A promising Columbia University graduate student described by colleagues as ‘brilliant’ and ‘kind’ was killed after an argument with his boyfriend at his home in Houston Sunday night, according to Texas police.
Devon Wade, 28, was shot in the head by his 29-year-old boyfriend, Mario Jerrell Williams, who turned himself in to Harris County police shortly after the incident.
Williams and Wade got into an argument on Sunday, prosecutors said at probable cause court Monday night, Click2Houston reported. A witness told police that Williams was upset and Wade asked him to leave several times, and he did.
Prosecutors said the witness told them that Williams returned to the home, and Wade asked him to leave again, escorting him downstairs. Williams also told police that Wade punched him and chased him downstairs.
Two gunshots rang out, and the witness saw Wade’s twin brother, Stephen, standing over him asking for someone to call 911.
Williams is being held in Harris County jail on $100,000 bond.
Friends and colleagues remembered Wade, a doctoral student in sociology who was researching the impact of incarceration and poverty on communities of color, as someone who wanted to change the world.
“How do we have better conversations and policies around what is going on in our neighborhoods? I think that for me, it's something I look forward to doing with the type of research and conversations that I have,” Wade, who was the child of an incarcerated father and a mother who also served time, told Click2Houston in April.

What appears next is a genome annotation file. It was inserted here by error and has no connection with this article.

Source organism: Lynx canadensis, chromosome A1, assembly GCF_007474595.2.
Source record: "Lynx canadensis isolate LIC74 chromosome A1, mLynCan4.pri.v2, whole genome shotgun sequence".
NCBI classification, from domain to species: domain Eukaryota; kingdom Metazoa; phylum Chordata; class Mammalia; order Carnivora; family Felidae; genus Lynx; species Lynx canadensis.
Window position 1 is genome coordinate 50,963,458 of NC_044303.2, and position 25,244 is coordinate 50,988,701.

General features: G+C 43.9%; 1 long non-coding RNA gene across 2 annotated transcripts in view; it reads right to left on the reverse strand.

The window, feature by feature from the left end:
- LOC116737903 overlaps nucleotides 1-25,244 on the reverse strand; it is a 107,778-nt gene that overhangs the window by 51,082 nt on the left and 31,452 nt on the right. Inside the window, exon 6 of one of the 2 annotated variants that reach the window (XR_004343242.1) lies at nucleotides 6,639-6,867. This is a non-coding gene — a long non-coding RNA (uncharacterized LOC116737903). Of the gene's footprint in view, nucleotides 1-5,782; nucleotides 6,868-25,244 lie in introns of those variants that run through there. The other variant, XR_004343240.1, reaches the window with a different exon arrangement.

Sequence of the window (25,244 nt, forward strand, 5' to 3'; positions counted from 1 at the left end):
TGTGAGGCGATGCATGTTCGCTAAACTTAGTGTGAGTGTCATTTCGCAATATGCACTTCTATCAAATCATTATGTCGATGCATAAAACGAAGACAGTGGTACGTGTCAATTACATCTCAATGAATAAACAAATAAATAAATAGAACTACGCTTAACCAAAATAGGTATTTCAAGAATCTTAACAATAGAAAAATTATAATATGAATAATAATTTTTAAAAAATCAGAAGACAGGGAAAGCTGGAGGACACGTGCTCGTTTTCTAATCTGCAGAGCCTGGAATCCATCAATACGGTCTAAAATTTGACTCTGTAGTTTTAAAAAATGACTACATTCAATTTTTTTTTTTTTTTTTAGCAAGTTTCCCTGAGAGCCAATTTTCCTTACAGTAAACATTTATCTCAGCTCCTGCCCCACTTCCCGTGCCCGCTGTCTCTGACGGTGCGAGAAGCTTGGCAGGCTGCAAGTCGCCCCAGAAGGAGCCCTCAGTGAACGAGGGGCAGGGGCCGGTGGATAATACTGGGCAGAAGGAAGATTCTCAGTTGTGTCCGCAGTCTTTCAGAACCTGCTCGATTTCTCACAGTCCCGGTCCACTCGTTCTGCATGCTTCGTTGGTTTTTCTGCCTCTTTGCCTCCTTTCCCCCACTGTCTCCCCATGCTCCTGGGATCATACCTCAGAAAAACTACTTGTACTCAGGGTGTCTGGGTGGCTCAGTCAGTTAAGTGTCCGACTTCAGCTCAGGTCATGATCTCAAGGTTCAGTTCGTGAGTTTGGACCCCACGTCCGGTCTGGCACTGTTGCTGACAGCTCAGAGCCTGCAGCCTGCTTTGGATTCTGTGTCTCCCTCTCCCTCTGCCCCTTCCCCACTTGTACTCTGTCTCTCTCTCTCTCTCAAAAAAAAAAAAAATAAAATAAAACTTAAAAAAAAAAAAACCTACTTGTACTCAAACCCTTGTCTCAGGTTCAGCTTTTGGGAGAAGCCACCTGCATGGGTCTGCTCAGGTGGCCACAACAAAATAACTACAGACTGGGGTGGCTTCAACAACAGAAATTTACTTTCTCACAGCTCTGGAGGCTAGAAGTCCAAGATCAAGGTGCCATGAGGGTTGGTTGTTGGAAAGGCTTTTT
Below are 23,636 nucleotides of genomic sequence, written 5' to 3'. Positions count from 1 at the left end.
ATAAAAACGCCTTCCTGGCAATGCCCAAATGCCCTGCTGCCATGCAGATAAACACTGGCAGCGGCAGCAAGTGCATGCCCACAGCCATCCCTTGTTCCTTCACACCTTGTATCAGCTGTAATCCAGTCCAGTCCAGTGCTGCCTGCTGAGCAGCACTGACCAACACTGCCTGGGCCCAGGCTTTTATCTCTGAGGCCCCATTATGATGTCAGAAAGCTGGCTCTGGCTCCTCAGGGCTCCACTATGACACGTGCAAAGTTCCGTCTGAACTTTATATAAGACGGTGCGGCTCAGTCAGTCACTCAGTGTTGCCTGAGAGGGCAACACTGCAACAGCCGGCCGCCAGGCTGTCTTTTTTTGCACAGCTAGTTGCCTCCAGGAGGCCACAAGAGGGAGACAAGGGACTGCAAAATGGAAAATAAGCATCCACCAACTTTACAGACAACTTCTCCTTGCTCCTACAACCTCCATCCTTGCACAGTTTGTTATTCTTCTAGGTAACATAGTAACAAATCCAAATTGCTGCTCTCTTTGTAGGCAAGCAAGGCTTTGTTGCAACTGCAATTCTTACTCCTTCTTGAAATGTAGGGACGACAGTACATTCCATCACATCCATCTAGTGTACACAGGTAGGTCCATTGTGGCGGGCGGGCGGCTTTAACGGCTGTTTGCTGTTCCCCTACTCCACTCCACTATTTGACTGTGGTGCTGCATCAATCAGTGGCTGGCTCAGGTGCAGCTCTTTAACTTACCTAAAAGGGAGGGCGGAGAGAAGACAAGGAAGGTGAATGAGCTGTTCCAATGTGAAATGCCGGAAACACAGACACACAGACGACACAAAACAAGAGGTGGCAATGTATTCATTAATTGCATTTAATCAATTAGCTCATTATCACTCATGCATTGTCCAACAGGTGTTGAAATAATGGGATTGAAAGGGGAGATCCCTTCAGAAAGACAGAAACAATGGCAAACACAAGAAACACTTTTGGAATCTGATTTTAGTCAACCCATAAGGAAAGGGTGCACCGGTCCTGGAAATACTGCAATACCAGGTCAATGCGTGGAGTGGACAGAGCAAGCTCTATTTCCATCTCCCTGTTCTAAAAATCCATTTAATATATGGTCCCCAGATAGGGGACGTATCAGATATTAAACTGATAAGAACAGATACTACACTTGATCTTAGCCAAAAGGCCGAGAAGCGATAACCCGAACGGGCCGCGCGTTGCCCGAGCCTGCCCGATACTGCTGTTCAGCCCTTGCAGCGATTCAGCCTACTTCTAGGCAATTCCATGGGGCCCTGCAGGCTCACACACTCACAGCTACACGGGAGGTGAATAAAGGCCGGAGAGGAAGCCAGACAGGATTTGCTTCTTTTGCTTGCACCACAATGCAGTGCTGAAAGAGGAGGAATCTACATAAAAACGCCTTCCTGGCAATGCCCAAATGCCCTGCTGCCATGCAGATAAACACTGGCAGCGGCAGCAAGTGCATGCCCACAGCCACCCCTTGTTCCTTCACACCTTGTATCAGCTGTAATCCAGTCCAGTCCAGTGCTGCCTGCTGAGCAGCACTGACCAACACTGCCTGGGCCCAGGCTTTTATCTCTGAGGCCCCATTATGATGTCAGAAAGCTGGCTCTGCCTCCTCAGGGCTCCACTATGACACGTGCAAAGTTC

On Facebook, the writer Darnell Moore posted about Wade's death: "There are no words to adequately describe the collective pain resulting from your transition."
Shamus Khan, professor and chair of the sociology department at Columbia University, tweeted that Wade “transformed our department and our university.”
Wade graduated with honors from Louisiana State University and was a Harry S. Truman scholar.
Although domestic violence impacts all types of relationships, a study from the U.S. Department of Justice found that 23.1 percent of men who lived with same-sex partners had experienced rape, physical assault or stalking by an intimate partner—compared to only 7.4 percent of men who cohabited with women only.
"Everybody wants to know why would you do that?” Lavoshea Hendry, a friend and fellow member of a children of incarcerated parents advocacy group, told Click2Houston. “He never did anything bad to warrant you to take his life."